All will be well and every kind of thing shall be well.
“I think it’s a panic attack,” said the text message on my phone.
I was trying to write a scene for a screenplay, but I was stuck, a mini-writer’s block. When the text came across my phone screen, I was sitting in front of the computer, and this bugcame walking across a magazine article I had on the desk. The article was about the division within the country since the election—Trumpers vs Anti-Trumpers. The bug wasn’t reading the article, at least I don’t think he was. He just seemed determined to go over there, somewhere, on the other side of my desk, which meant he had to cross over this field of black letters.
I have no idea what kind of a bug he was. He was black-ish, kind of a round body/shell. At least four legs, maybe more underneath, I couldn’t tell. I ignored the article and my computer, concentrating on my little friend’s journey.
My phone lit up again and the text message continued. “She’s really upset. I think we may have to turn around and go back home. A panic attack? I looked up panic attacks on the computer. A panic attack is a sudden episode of intense fear that triggers severe physical reactions when there is no real danger or apparent cause. Some symptoms of panic attacks are difficulty breathing, pounding heart or chest pain, dizziness, sweating, trembling, nausea. I don’t think I’ve ever had one, but I know lots of people who have. Especially before and after the election.
Back to my bug friend. What would happen, I wondered, if he hit an obstacle, maybe a desirous one? I took a small piece of peanut from the Nature Valley granola bar I was eating, and put it in his path. No problem, he walked around it. How about some chocolate from that Hersey’s kiss over there. Tempting, no? Not for him, he walked right over it. I took a large rubber band and surrounded him, instant corral. He walked around and around, and when he found no way out, he just stopped. I guess he sat down on his haunches, although I couldn’t tell if he had any haunches, whatever they are. He seemed to have concluded, OK, fine. I guess I’ll just stay here. Whatever. He was sitting right next to a word on the page. The word was “consequences”. It was immediately preceded by the word “dire”, as in “dire consequences”, having to do with the future of our country if we can’t agree on some common ground. He didn’t seem to care about any consequences for himself in his rubber band prison. No panic attack for my bug friend. He just sat there, being a bug, I guess. And when I finally lifted the gate, removed the rubber wall, he got right up off his haunches, and proceeded to walk across the desktop, down the side of the desk, and onward to the floor.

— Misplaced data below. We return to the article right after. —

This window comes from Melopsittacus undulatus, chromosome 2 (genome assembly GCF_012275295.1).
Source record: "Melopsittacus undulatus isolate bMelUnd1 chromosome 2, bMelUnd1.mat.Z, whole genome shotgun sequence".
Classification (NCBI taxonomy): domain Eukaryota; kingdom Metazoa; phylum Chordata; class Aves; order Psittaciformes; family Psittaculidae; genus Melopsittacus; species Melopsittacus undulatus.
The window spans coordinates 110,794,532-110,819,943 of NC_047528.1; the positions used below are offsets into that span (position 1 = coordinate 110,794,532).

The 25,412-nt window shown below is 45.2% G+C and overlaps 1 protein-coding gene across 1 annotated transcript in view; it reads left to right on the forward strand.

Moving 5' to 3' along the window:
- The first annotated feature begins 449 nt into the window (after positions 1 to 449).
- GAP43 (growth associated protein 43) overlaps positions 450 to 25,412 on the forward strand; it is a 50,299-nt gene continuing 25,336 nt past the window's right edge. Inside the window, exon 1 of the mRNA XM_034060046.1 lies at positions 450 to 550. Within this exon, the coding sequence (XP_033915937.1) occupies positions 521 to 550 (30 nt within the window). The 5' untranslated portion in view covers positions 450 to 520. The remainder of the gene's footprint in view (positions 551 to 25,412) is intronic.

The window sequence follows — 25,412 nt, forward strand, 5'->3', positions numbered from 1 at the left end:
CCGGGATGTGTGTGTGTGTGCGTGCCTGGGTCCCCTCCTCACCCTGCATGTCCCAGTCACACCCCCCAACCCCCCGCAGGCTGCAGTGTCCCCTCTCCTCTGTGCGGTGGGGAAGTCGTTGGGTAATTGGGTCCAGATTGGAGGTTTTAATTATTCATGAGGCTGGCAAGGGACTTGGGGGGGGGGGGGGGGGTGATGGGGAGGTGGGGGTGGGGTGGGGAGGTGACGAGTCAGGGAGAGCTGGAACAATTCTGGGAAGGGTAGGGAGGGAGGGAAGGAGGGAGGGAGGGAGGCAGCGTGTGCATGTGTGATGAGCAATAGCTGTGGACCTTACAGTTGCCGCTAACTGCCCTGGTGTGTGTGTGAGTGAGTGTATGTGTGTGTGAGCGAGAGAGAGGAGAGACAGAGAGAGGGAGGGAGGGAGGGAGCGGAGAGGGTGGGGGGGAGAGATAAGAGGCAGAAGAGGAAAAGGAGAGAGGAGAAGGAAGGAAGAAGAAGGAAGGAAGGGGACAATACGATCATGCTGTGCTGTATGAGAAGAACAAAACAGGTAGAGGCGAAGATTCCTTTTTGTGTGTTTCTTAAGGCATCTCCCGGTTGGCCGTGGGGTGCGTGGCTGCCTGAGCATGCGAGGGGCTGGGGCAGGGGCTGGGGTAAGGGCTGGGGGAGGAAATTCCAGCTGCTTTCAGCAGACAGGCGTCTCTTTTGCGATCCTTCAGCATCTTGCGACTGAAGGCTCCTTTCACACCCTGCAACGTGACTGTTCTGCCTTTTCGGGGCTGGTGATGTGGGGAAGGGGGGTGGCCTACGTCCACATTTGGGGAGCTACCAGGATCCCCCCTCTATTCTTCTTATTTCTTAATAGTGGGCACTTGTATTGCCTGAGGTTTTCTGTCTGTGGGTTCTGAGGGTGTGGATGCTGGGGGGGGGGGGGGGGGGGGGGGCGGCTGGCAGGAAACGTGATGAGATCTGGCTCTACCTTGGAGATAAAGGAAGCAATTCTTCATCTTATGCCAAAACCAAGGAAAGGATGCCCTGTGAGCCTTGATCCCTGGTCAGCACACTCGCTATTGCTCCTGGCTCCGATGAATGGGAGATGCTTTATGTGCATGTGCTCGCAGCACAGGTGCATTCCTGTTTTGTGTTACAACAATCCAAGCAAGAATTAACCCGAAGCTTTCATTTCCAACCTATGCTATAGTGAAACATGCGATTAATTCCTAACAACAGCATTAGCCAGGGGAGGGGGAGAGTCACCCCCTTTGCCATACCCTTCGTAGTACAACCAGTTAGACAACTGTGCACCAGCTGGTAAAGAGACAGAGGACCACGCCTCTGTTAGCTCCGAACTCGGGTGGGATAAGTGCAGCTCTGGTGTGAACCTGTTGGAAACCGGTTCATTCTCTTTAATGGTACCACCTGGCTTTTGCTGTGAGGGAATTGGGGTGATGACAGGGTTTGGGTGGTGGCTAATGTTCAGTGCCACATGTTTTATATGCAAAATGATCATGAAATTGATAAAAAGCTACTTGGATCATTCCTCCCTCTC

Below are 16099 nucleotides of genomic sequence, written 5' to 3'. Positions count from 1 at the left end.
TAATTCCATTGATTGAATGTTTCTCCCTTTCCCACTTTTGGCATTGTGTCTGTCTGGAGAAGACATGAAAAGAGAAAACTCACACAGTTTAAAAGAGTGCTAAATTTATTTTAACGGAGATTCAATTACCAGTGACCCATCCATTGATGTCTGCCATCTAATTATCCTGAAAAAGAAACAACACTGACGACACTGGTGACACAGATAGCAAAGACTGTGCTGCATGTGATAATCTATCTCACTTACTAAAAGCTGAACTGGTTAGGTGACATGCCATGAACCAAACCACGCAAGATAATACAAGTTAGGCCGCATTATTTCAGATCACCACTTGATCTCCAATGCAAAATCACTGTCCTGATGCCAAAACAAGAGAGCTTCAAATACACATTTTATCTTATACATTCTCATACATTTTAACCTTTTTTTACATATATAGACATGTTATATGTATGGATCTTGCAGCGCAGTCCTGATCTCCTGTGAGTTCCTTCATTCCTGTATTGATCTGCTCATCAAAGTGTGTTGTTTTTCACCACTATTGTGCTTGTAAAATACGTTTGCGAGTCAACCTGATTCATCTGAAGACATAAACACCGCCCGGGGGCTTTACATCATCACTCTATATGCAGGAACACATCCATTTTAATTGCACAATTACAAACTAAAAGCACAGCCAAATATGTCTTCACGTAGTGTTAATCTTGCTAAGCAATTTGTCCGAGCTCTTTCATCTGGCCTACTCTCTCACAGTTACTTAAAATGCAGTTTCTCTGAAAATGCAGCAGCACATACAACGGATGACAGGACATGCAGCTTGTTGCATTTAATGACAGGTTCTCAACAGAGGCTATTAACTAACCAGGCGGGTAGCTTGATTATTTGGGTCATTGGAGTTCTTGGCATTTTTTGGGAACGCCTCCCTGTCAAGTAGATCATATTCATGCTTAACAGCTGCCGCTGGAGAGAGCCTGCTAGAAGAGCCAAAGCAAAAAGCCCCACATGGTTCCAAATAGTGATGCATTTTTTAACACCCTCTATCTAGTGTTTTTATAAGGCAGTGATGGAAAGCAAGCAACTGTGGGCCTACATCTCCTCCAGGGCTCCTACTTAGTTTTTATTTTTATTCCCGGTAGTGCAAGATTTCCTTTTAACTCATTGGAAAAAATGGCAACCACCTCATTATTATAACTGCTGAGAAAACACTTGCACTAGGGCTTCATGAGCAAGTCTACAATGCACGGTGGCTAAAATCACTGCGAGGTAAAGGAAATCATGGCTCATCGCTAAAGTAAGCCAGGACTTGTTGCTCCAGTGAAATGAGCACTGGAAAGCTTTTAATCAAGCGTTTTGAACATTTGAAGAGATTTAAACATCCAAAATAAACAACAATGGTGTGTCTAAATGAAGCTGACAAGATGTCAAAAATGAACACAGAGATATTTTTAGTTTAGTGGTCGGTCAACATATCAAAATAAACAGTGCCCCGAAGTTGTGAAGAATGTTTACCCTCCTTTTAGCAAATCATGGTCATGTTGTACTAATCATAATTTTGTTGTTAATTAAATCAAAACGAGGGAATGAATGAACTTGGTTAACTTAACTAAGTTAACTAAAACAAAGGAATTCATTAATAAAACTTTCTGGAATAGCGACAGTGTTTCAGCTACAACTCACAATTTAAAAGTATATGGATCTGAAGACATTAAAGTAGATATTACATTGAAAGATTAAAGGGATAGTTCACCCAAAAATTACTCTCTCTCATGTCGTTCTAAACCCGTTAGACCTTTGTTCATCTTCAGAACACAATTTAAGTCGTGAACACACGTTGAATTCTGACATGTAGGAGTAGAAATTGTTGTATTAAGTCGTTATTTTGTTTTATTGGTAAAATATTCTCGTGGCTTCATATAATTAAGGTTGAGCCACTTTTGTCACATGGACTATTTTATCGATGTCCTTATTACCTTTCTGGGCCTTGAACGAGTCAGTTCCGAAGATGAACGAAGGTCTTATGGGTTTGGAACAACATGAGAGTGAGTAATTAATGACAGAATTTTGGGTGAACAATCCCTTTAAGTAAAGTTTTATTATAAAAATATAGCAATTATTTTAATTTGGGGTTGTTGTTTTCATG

I sat back and picked up my phone. I typed in a suggestion for the panic attack. “Maybe if you stopped and let her walk around a bit, that would help.” I didn’t know that dogs have panic attacks, but here was the rescue dog I often walk and love to be play with having a huge panic attack about being in the car.
And suddenly I soared up out of my chair, up through the ceiling of my office, out the roof of the building, past a bunch of startled birds in midflight, through the clouds, past SpaceX’s Dragon supply ship on its way to the space station, whizzing by the moon, and Mars and all the planets, outside the reaches of our good old sun, a million miles beyond all of this….stuff. And then I paused, sat down on my haunches in the middle of the universe and looked back, God’s eye view, at my little life journey across the page of this moment. I clicked on a favorite song on Spotify, and God said:
When I am down, and, oh, my soul, so weary
When troubles come, and my heart burdened be
Then, I am still and wait here in the silence
Until you come and sit awhile with me
You raise me up, so I can stand on mountains
You raise me up to walk on stormy seas
I am strong when I am on your shoulders
You raise me up to more than I can be
Actually I’m not sure of God said those things, exactly, but they came to mind from Spotify as I got God’s perspective for a moment there.